Table of Contents
- Installation on Windows
- Installation on macOS
- Installation on Ubuntu
- Saving, opening, exporting & importing crawls
- User agent
- Checking memory allocation
- XML sitemap creation
- Crawl analysis
- Command line interface set-up
- Command line interface
- Search function
- User Interface
Spider Crawl Tab
Spider Extraction Tab
Spider Limits Tab
Spider Rendering Tab
Spider Advanced Tab
- Cookie storage
- Ignore non-indexable URLs for on-page filters
- Ignore paginated URLs for duplicate filters
- Always follow redirects
- Always follow canonicals
- Respect noindex
- Respect canonical
- Respect next/prev
- Respect HSTS policy
- Respect self referencing meta refresh
- Extract images from img srcset attribute
- Crawl fragment identifiers
- Response timeout
- 5XX response retries
Spider Preferences Tab
Other Configuration Options
- Content area
- Spelling & grammar
- Robots.txt settings
- Custom robots.txt
- URL rewriting
- User agent
- HTTP header
- Custom search
- Custom extraction
- Custom link positions
- User Interface
- Google Analytics integration
- Google Search Console integration
- PageSpeed Insights integration
- Memory allocation
- Storage mode
Lower Window Tabs
Right Side Window Tabs
Configuration > System > Storage Mode
The Screaming Frog SEO Spider uses a configurable hybrid engine, allowing users to choose to store crawl data in RAM, or in a database.
By default the SEO Spider uses RAM, rather than your hard disk to store and process data. This provides amazing benefits such as speed and flexibility, but it does also have disadvantages, most notably, crawling at scale.
However, if you have an SSD the SEO Spider can also be configured to save crawl data to disk, by selecting ‘Database Storage’ mode (under ‘Configuration > System > Storage’), which enables it to crawl at truly unprecedented scale, while retaining the same, familiar real-time reporting and usability.
Fundamentally both storage modes can still provide virtually the same crawling experience, allowing for real-time reporting, filtering and adjusting of the crawl. However, there are some key differences, and the ideal storage, will depend on the crawl scenario, and machine specifications.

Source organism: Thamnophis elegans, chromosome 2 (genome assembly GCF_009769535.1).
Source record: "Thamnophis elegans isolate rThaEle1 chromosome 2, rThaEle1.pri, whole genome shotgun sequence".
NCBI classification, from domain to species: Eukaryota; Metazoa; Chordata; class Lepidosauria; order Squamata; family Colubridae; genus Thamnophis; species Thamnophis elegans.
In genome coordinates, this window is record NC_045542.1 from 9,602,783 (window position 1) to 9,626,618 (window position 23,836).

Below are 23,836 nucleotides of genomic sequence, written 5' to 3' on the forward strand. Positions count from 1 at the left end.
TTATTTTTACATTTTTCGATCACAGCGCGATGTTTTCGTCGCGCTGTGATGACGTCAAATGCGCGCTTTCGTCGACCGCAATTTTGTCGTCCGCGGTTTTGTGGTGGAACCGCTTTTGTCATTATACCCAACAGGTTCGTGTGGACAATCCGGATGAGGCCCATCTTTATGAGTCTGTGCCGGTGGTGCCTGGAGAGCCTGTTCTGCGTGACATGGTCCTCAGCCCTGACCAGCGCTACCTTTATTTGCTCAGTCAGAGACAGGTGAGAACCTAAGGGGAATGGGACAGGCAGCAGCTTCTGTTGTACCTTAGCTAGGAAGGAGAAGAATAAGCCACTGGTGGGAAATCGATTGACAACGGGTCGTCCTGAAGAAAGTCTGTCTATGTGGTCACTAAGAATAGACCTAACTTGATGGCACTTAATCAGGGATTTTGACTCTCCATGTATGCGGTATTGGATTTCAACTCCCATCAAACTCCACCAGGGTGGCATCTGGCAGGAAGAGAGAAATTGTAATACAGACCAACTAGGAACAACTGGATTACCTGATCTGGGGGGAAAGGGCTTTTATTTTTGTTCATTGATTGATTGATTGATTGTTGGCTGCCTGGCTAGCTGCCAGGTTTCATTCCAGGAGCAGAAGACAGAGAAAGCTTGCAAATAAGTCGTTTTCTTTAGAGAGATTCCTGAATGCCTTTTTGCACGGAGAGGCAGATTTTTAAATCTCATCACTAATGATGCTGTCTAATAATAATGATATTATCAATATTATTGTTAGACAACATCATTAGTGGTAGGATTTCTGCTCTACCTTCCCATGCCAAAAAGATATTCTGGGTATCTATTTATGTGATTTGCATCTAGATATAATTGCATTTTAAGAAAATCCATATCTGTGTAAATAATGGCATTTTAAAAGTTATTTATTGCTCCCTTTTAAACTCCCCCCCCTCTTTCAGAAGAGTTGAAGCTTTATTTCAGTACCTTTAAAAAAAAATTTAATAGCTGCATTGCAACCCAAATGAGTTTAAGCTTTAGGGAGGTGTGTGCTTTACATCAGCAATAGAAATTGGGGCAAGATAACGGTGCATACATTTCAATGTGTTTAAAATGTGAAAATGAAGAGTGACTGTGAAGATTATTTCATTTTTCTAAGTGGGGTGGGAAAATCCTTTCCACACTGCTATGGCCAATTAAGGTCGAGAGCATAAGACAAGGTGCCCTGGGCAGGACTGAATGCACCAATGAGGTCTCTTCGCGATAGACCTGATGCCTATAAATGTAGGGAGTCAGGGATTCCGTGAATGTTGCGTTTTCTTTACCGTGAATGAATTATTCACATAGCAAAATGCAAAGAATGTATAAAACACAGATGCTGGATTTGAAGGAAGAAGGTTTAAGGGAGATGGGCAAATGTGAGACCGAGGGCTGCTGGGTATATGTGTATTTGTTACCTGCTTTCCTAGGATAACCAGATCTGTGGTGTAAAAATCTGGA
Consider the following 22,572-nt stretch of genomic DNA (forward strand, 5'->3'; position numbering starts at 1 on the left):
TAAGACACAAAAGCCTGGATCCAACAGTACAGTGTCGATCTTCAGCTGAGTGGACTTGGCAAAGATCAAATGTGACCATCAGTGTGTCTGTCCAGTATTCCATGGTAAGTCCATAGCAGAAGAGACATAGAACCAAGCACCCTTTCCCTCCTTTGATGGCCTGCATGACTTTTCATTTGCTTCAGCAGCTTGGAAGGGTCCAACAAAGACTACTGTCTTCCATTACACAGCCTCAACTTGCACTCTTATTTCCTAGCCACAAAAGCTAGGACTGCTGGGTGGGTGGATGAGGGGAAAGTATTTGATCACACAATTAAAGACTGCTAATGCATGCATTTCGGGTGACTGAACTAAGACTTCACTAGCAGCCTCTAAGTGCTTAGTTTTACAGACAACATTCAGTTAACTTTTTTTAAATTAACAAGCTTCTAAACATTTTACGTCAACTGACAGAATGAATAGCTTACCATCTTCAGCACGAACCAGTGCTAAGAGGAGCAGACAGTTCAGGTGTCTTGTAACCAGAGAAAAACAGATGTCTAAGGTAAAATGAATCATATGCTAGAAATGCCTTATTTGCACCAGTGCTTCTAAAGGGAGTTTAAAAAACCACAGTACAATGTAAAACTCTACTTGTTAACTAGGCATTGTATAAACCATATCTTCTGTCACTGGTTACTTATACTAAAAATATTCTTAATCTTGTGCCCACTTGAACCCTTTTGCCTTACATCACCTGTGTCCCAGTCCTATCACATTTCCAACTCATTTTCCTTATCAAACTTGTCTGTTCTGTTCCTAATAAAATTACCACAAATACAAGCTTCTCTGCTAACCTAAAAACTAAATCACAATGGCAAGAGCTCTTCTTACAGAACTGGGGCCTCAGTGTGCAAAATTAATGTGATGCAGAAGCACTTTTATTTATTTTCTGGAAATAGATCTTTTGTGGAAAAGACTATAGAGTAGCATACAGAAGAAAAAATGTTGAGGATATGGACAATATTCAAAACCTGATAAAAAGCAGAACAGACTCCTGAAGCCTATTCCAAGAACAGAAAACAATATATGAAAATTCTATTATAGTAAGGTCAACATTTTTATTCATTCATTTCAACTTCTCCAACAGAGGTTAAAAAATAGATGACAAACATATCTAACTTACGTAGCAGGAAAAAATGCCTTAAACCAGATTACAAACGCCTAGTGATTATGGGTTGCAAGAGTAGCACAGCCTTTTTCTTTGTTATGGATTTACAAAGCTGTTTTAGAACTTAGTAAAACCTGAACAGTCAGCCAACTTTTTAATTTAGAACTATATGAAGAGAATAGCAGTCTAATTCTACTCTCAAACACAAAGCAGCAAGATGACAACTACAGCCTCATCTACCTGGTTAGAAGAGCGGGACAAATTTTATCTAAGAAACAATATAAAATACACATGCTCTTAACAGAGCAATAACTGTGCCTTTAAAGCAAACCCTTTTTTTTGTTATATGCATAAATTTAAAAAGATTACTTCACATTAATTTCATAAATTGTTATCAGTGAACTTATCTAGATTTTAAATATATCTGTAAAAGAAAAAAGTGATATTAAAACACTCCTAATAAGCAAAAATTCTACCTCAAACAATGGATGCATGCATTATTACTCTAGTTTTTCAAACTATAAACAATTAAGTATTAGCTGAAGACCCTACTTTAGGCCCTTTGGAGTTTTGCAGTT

Memory storage mode allows for super fast and flexible crawling for virtually all set-ups. However, as machines have less RAM than hard disk space, it means the SEO Spider is generally better suited for crawling websites under 500k URLs in memory storage mode.
Users are able to crawl more than this with the right set-up, and depending on how memory intensive the website is that’s being crawled. As a very rough guide, a 64-bit machine with 8gb of RAM will generally allow you to crawl a couple of hundred thousand URLs.
As well as being a better option for smaller websites, memory storage mode is also recommended for machines without an SSD, or where there isn’t much disk space.
We recommend this as the default storage for users with an SSD, and for crawling at scale. Database storage mode allows for more URLs to be crawled for a given memory setting, with close to RAM storage crawling speed for set-ups with a solid state drive (SSD).
The default crawl limit is 5 million URLs, but it isn’t a hard limit – the SEO Spider is capable of crawling significantly more (with the right set-up). As an example, a machine with a 500gb SSD and 16gb of RAM, should allow you to crawl up to 10 million URLs approximately.
While not recommended, if you have a fast hard disk drive (HDD), rather than a solid state disk (SSD), then this mode can still allow you to crawl more URLs. However, writing and reading speed of a hard drive does become the bottleneck in crawling – so both crawl speed, and the interface itself will be significantly slower. Using a network drive is not supported – this will be much too slow and the connection unreliable. Using a local folder that syncs remotely, such as Dropbox or OneDrive is not supported due to these processes locking files. Vault drives are also not supported.
If you’re working on the machine while crawling, it can also impact machine performance, so the crawl speed might require to be reduced to cope with the load. SSDs are so fast, they generally don’t have this problem and this is why ‘database storage’ can be used as the default for both small and large crawls.
Check out our video guide on storage modes.
- ExFAT/MS-DOS (FAT) file systems are not supported on macOS due to JDK-8205404.
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